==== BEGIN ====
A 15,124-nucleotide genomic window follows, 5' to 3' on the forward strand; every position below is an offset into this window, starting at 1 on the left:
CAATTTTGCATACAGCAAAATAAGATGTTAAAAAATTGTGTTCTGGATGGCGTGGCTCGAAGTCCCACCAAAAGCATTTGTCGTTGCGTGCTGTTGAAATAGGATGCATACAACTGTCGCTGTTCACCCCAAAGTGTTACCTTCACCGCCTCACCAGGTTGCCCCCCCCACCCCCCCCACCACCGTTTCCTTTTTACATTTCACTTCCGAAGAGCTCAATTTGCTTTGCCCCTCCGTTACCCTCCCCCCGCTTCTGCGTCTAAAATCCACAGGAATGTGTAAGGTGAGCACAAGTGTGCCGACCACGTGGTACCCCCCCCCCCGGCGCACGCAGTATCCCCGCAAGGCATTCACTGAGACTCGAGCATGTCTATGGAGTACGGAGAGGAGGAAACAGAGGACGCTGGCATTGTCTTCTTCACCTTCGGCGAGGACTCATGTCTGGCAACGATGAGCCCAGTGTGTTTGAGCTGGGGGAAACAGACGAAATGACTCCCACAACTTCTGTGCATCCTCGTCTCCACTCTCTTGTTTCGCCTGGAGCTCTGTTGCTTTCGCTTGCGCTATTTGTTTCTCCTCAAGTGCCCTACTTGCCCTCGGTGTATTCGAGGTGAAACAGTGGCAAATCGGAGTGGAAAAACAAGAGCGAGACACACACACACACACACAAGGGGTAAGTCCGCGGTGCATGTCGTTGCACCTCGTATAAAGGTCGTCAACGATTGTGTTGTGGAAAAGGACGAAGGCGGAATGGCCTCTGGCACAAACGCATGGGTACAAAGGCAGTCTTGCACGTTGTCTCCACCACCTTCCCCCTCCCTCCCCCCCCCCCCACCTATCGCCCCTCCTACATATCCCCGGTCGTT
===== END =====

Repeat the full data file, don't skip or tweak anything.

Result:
A 15,124-nucleotide genomic window follows, 5' to 3' on the forward strand; every position below is an offset into this window, starting at 1 on the left:
CAATTTTGCATACAGCAAAATAAGATGTTAAAAAATTGTGTTCTGGATGGCGTGGCTCGAAGTCCCACCAAAAGCATTTGTCGTTGCGTGCTGTTGAAATAGGATGCATACAACTGTCGCTGTTCACCCCAAAGTGTTACCTTCACCGCCTCACCAGGTTGCCCCCCCCACCCCCCCCACCACCGTTTCCTTTTTACATTTCACTTCCGAAGAGCTCAATTTGCTTTGCCCCTCCGTTACCCTCCCCCCGCTTCTGCGTCTAAAATCCACAGGAATGTGTAAGGTGAGCACAAGTGTGCCGACCACGTGGTACCCCCCCCCCCGGCGCACGCAGTATCCCCGCAAGGCATTCACTGAGACTCGAGCATGTCTATGGAGTACGGAGAGGAGGAAACAGAGGACGCTGGCATTGTCTTCTTCACCTTCGGCGAGGACTCATGTCTGGCAACGATGAGCCCAGTGTGTTTGAGCTGGGGGAAACAGACGAAATGACTCCCACAACTTCTGTGCATCCTCGTCTCCACTCTCTTGTTTCGCCTGGAGCTCTGTTGCTTTCGCTTGCGCTATTTGTTTCTCCTCAAGTGCCCTACTTGCCCTCGGTGTATTCGAGGTGAAACAGTGGCAAATCGGAGTGGAAAAACAAGAGCGAGACACACACACACACACACAAGGGGTAAGTCCGCGGTGCATGTCGTTGCACCTCGTATAAAGGTCGTCAACGATTGTGTTGTGGAAAAGGACGAAGGCGGAATGGCCTCTGGCACAAACGCATGGGTACAAAGGCAGTCTTGCACGTTGTCTCCACCACCTTCCCCCTCCCTCCCCCCCCCCCCACCTATCGCCCCTCCTACATATCCCCGGTCGTT